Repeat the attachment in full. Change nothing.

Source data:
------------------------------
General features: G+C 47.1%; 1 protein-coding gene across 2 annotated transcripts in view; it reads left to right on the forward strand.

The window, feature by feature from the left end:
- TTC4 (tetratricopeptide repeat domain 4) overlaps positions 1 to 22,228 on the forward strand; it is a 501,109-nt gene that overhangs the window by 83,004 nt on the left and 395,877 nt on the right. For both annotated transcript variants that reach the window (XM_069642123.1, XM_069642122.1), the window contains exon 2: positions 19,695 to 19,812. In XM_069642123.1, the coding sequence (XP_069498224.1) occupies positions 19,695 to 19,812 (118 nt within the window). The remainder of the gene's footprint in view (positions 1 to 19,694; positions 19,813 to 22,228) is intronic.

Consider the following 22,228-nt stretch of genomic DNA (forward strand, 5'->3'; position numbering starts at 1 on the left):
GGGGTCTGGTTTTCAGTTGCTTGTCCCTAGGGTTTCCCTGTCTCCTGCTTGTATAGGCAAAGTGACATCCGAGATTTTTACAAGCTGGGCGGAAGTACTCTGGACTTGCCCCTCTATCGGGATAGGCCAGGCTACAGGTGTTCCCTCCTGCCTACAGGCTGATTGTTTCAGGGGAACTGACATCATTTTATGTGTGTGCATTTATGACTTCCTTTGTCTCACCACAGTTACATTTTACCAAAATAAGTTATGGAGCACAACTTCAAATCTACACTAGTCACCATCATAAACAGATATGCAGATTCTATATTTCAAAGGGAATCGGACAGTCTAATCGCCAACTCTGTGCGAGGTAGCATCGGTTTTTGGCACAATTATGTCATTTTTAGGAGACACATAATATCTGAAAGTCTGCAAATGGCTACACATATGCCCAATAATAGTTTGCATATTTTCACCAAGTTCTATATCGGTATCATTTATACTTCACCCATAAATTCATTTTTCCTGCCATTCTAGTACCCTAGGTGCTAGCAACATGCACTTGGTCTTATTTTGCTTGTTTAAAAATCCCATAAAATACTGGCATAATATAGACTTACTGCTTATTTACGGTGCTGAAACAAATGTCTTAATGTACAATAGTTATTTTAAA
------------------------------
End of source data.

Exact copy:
General features: G+C 47.1%; 1 protein-coding gene across 2 annotated transcripts in view; it reads left to right on the forward strand.

The window, feature by feature from the left end:
- TTC4 (tetratricopeptide repeat domain 4) overlaps positions 1 to 22,228 on the forward strand; it is a 501,109-nt gene that overhangs the window by 83,004 nt on the left and 395,877 nt on the right. For both annotated transcript variants that reach the window (XM_069642123.1, XM_069642122.1), the window contains exon 2: positions 19,695 to 19,812. In XM_069642123.1, the coding sequence (XP_069498224.1) occupies positions 19,695 to 19,812 (118 nt within the window). The remainder of the gene's footprint in view (positions 1 to 19,694; positions 19,813 to 22,228) is intronic.

Consider the following 22,228-nt stretch of genomic DNA (forward strand, 5'->3'; position numbering starts at 1 on the left):
GGGGTCTGGTTTTCAGTTGCTTGTCCCTAGGGTTTCCCTGTCTCCTGCTTGTATAGGCAAAGTGACATCCGAGATTTTTACAAGCTGGGCGGAAGTACTCTGGACTTGCCCCTCTATCGGGATAGGCCAGGCTACAGGTGTTCCCTCCTGCCTACAGGCTGATTGTTTCAGGGGAACTGACATCATTTTATGTGTGTGCATTTATGACTTCCTTTGTCTCACCACAGTTACATTTTACCAAAATAAGTTATGGAGCACAACTTCAAATCTACACTAGTCACCATCATAAACAGATATGCAGATTCTATATTTCAAAGGGAATCGGACAGTCTAATCGCCAACTCTGTGCGAGGTAGCATCGGTTTTTGGCACAATTATGTCATTTTTAGGAGACACATAATATCTGAAAGTCTGCAAATGGCTACACATATGCCCAATAATAGTTTGCATATTTTCACCAAGTTCTATATCGGTATCATTTATACTTCACCCATAAATTCATTTTTCCTGCCATTCTAGTACCCTAGGTGCTAGCAACATGCACTTGGTCTTATTTTGCTTGTTTAAAAATCCCATAAAATACTGGCATAATATAGACTTACTGCTTATTTACGGTGCTGAAACAAATGTCTTAATGTACAATAGTTATTTTAAA